For his part, Madden saw the character of Michael as “a street rat, with not much of a moral compass or sense of responsibility for his actions. He’s an American pickpocket in Paris, and he’s a bit adrift, but he’s got this incredible skill set, he’s really wonderful at what he does. But I think he’s not sure who he is and who he wants to be and he’s slightly lost in the world and has a certain sense of perhaps self-loathing and but he’s really ready to embark on a journey and try to find a different side of himself.”

The actors did most of the stunt work, including the fight scenes. Not having to cut between the actors and stuntmen was a way of keeping the film grounded in reality. Stunt coordinator Jimmy O’Dee worked for several weeks with the actors, preparing them for the scene. He would cut the action into manageable parts and then design the choreography of the fight and the actors would train together until they were completely in sync.

Madden was just as thrilled to be involved in the action scenes. He started training with the stunt team about six weeks before filming. “They built these 15-foot high obstacle courses which I’d have to run up and over, jumping over things, throwing myself through windows, tumbling down stairs. It was really tough but it prepared me for the chase sequences where I had to scramble over roofs and hang off the edge of buildings. It was important that it didn’t look too professional because Michael isn’t a base jumper or anything; he’s just an ordinary guy, so the rooftop chase is quite scrappy. I wanted him to slip and fall and really scrambling for his life trying to get away.”

A more interesting aspect of the training for Madden was learning how to pickpocket. Working with a consultant named, appropriately, Keith the Thief, Madden learned sleight of hands tricks and distraction techniques. “We wanted some of the manoeuvres he pulls to be a bit flamboyant so that it reflects Michael’s cockiness at his own ability. Director James was very keen to make sure that that the stealing didn’t appear to be like magic, but that it seemed realistic. So if anyone watching the film on DVD pauses and watches it in slow-motion to check it’s really me doing it, I did actually do it!”

Another of the main set pieces which required a tremendous amount of preparation was the bomb blast. Production designer Paul Kirby, and his team, built a replica Metro stop into the back of a building located right outside of Paris. David Kanter adds “Richard worked really hard. He was pulled on a wire, repeatedly, to dramatize the force of the explosion. Everything had to be timed out right; there’s the explosion part which we did in different sizes and is comprised of many different components that convey a truly awful moment.”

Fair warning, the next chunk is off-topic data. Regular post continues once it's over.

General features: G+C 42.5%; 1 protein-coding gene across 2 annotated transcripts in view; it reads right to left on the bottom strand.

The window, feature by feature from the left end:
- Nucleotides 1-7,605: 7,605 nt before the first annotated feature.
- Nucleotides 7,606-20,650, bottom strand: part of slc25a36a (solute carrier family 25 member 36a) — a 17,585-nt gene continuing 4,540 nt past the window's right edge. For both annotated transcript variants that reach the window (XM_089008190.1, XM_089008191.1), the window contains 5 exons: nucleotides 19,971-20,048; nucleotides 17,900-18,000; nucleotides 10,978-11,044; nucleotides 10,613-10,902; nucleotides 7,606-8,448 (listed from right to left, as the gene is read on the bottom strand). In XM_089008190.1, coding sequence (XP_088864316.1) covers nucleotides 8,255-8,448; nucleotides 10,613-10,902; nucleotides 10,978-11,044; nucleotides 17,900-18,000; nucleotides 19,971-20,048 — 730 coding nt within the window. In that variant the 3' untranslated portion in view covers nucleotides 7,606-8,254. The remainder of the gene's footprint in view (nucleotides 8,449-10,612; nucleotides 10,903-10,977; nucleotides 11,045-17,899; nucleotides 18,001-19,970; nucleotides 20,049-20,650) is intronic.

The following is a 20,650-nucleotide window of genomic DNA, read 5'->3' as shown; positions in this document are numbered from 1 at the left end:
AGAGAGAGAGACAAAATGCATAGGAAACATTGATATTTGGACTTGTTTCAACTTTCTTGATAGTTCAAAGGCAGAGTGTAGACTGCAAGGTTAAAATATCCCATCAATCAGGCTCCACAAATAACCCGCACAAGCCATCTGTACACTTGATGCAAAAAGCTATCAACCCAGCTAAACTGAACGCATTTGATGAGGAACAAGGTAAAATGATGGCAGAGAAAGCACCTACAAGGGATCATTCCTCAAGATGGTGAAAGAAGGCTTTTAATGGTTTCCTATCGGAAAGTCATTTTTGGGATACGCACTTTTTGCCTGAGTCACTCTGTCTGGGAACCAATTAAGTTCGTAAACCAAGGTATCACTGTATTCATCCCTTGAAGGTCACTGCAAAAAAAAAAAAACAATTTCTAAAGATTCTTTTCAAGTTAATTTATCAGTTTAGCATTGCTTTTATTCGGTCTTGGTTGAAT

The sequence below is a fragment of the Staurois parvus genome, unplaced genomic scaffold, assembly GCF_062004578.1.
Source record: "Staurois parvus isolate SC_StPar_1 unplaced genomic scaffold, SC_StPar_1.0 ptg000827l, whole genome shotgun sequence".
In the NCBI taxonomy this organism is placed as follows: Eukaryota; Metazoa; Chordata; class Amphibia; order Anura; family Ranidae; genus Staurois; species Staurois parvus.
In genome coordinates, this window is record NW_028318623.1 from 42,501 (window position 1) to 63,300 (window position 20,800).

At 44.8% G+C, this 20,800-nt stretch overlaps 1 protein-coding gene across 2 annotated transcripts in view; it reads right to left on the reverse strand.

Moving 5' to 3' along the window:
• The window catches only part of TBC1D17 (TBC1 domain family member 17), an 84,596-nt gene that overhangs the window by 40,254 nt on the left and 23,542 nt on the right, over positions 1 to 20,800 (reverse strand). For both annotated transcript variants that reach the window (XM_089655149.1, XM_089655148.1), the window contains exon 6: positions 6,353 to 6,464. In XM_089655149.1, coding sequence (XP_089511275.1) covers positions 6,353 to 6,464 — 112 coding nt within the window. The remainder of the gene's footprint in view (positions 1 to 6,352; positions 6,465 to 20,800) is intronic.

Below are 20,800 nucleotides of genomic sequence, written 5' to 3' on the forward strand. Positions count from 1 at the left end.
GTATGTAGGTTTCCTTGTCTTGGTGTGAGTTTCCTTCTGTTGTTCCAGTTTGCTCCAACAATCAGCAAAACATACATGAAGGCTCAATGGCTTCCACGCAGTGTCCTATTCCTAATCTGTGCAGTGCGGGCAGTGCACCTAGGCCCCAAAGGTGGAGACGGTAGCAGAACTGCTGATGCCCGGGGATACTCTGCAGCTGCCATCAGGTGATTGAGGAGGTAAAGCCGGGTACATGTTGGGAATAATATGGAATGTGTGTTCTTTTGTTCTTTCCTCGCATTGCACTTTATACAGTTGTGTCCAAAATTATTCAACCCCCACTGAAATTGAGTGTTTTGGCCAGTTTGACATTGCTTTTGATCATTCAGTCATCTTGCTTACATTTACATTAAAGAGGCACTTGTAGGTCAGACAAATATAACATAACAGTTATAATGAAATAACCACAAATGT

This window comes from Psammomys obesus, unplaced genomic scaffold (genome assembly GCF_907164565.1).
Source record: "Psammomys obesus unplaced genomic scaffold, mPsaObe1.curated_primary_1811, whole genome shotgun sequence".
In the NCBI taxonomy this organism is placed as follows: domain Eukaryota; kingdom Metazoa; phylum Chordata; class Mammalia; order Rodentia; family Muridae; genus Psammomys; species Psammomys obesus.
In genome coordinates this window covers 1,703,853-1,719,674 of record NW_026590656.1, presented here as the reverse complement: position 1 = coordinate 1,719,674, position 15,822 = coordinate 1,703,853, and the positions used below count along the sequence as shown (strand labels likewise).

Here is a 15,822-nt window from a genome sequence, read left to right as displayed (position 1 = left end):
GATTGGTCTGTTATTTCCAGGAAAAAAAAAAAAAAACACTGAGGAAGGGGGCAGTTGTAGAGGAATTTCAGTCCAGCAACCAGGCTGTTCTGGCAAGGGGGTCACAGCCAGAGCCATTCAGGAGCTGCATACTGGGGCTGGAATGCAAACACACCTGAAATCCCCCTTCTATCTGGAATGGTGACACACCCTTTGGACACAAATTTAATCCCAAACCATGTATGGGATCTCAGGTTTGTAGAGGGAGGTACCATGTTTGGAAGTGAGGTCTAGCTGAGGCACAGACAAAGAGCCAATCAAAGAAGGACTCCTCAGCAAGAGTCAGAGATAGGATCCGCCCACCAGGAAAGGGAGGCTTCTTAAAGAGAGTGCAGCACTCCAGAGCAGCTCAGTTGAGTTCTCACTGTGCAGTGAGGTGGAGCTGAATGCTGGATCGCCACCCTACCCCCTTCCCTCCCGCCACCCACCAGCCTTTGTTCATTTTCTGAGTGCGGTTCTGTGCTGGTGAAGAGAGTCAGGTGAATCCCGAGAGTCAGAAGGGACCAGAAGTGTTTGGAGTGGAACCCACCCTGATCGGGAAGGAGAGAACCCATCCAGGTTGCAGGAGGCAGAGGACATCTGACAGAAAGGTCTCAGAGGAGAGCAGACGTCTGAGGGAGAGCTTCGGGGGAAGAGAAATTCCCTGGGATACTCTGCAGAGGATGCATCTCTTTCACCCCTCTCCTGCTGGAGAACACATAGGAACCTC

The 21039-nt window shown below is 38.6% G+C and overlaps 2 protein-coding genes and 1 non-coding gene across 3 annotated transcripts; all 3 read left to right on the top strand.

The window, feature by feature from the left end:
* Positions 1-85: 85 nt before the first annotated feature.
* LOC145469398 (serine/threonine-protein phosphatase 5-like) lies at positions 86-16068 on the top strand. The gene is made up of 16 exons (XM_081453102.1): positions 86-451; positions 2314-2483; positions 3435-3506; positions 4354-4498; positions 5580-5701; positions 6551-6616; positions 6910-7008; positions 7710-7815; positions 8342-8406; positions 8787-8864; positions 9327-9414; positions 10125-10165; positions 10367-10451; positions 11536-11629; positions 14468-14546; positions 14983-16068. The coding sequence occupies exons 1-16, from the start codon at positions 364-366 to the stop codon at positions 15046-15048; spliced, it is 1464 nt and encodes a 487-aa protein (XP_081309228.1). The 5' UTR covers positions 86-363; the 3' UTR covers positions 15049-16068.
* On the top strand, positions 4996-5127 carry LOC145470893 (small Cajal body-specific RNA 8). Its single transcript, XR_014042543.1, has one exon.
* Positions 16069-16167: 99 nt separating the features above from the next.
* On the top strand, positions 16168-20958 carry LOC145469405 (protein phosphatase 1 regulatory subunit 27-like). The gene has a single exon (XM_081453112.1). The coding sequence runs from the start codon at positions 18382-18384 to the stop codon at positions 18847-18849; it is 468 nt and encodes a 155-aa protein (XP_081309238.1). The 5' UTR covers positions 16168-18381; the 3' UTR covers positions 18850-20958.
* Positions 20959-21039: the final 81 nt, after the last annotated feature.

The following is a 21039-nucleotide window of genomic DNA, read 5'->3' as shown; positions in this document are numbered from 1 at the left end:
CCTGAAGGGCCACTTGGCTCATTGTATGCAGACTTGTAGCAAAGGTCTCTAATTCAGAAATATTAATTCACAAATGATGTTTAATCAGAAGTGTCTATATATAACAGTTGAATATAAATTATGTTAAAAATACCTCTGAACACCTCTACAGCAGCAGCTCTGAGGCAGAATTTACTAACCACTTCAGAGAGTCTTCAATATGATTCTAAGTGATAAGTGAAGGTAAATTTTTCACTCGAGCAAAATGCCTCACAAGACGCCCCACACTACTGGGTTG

“Bastille Day” opens April 20, 2016 in theatres nationwide from Axinite Digicinema.

 

Idris Elba, Richard Madden face bomb attacks in ‘Bastille Day’

Timely as today’s major concerns on battling terrorism comes the riveting action film “Bastille Day” based on true events starring Idris Elba and Richard Madden out to stop a series of bomb attacks in Paris.

In “Bastille Day,” Michael Mason (Richard Madden from ‘Game of Thrones’) is an American pickpocket living in Paris who finds himself hunted by the CIA when he steals a bag that contains more than just a wallet. Sean Briar (Idris Elba from ‘Luther’ and “Prometheus’), the field agent on the case, soon realizes that Michael is just a pawn in a much bigger game and is also his best asset to uncover a large-scale conspiracy.

Going against commands, Briar recruits Michael to use his expert pickpocketing skills to help quickly track down the source of the corruption. As a 24hr thrill ride ensues, the unlikely duo discover they are both targets and must rely upon each other in order to take down a common enemy.

“Bastille Day” is a story with buried layers – personal, action, and geopolitical – and, even though it’s a very, very fast paced action thriller, it does touch on the anger that a lot of people have in terms of feeling disenfranchised from the political process. You see it in London, you see it in Paris, and it is a big theme in the plot because the bad guys exploit it. As Michael demonstrates to Briar, we live in a world of sleight-of-hand where ‘it’s all about the distraction.’

Taking the lead is Idris Elba as Sean Briar, the CIA operative who has been confined to a desk job in Paris after a mission in the Middle East went wrong. Elba describes Sean Briar as “a CIA veteran, he’s been around for a long time and the posting in Paris is a step down for him after the high profile covert work he was doing before. He’s an army guy who just wants to get the job done and go home. His boss, Karen, instructs him to go and get Michael, who’s the prime suspect in the bombing, but Briar believes that there’s more to the story than that. So he has to follow his hunch even though he’s disobeying orders. These two characters – Briar, and Michael- make for an unlikely duo of heroes. They’re thrown into and are forced to team up and navigate their way through the twists and turns of the impending catastrophe. It’s not just action for action’s sake. It’s an action-packed film; but at the heart, there are characters that you care about and there’s a very compelling storyline. “Bastille Day” feels unique and modern, because it’s a European take on an action film.”

One of the most visually impressive and logistically challenging set pieces is the rooftop chase at the beginning of the film featuring Idris Elba’s character, Sean Briar, and Richard Madden’s character, Michael Mason. The chase starts in Michael’s apartment, moves out and up to the rooftops of Paris and then plummets into the hustle and bustle of a crowded market.

The actors did most of the stunt work, including the fight scenes. Not having to cut between the actors and stuntmen was a way of keeping the film grounded in reality. Stunt coordinator Jimmy O’Dee worked for several weeks with the actors, preparing them for the scene. “Jimmy O’Dee was really specific about being fit,” says Elba. “I’ve never done a film with so many fight sequences before, and I loved it. I have a little martial arts training so it was great fun for me to exercise some of my knowledge. I think the film definitely attempts to be as raw in the fight sequences as we can get. Scrappy was the word I kept hearing. I mean it really feels like you’re in there.”

Join the war against terrorism when “Bastille Day” opens April 20, 2016 in theaters nationwide from Axinite Digicinema.